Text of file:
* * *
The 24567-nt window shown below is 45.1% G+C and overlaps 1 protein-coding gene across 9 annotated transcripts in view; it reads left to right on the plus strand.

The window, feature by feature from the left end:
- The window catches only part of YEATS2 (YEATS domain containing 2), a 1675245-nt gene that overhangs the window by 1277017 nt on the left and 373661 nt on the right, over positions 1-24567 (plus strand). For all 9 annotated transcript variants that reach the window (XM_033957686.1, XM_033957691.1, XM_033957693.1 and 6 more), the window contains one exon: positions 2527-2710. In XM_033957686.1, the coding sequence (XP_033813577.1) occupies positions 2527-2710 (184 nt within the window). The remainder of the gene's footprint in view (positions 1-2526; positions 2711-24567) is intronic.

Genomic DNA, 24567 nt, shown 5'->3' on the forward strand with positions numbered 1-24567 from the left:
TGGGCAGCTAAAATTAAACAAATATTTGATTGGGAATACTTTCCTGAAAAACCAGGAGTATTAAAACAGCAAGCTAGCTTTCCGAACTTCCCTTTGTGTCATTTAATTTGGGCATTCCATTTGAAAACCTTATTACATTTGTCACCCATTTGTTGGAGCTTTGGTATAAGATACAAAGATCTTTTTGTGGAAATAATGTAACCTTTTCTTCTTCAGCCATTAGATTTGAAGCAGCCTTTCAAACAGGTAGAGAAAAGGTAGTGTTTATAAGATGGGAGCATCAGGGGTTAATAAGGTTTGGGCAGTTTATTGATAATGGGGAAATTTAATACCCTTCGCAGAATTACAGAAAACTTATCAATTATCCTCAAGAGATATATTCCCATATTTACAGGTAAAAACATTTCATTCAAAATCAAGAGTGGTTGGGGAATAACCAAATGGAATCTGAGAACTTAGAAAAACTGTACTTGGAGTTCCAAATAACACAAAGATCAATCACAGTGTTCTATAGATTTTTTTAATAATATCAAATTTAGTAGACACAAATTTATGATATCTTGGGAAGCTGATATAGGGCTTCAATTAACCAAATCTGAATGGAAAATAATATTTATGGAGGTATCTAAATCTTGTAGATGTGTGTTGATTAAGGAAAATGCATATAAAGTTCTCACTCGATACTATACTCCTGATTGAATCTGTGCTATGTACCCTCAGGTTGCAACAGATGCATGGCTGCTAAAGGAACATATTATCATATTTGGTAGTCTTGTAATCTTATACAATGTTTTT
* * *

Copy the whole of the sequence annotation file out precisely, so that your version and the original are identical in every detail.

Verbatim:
The 24567-nt window shown below is 45.1% G+C and overlaps 1 protein-coding gene across 9 annotated transcripts in view; it reads left to right on the plus strand.

The window, feature by feature from the left end:
- The window catches only part of YEATS2 (YEATS domain containing 2), a 1675245-nt gene that overhangs the window by 1277017 nt on the left and 373661 nt on the right, over positions 1-24567 (plus strand). For all 9 annotated transcript variants that reach the window (XM_033957686.1, XM_033957691.1, XM_033957693.1 and 6 more), the window contains one exon: positions 2527-2710. In XM_033957686.1, the coding sequence (XP_033813577.1) occupies positions 2527-2710 (184 nt within the window). The remainder of the gene's footprint in view (positions 1-2526; positions 2711-24567) is intronic.

Genomic DNA, 24567 nt, shown 5'->3' on the forward strand with positions numbered 1-24567 from the left:
TGGGCAGCTAAAATTAAACAAATATTTGATTGGGAATACTTTCCTGAAAAACCAGGAGTATTAAAACAGCAAGCTAGCTTTCCGAACTTCCCTTTGTGTCATTTAATTTGGGCATTCCATTTGAAAACCTTATTACATTTGTCACCCATTTGTTGGAGCTTTGGTATAAGATACAAAGATCTTTTTGTGGAAATAATGTAACCTTTTCTTCTTCAGCCATTAGATTTGAAGCAGCCTTTCAAACAGGTAGAGAAAAGGTAGTGTTTATAAGATGGGAGCATCAGGGGTTAATAAGGTTTGGGCAGTTTATTGATAATGGGGAAATTTAATACCCTTCGCAGAATTACAGAAAACTTATCAATTATCCTCAAGAGATATATTCCCATATTTACAGGTAAAAACATTTCATTCAAAATCAAGAGTGGTTGGGGAATAACCAAATGGAATCTGAGAACTTAGAAAAACTGTACTTGGAGTTCCAAATAACACAAAGATCAATCACAGTGTTCTATAGATTTTTTTAATAATATCAAATTTAGTAGACACAAATTTATGATATCTTGGGAAGCTGATATAGGGCTTCAATTAACCAAATCTGAATGGAAAATAATATTTATGGAGGTATCTAAATCTTGTAGATGTGTGTTGATTAAGGAAAATGCATATAAAGTTCTCACTCGATACTATACTCCTGATTGAATCTGTGCTATGTACCCTCAGGTTGCAACAGATGCATGGCTGCTAAAGGAACATATTATCATATTTGGTAGTCTTGTAATCTTATACAATGTTTTT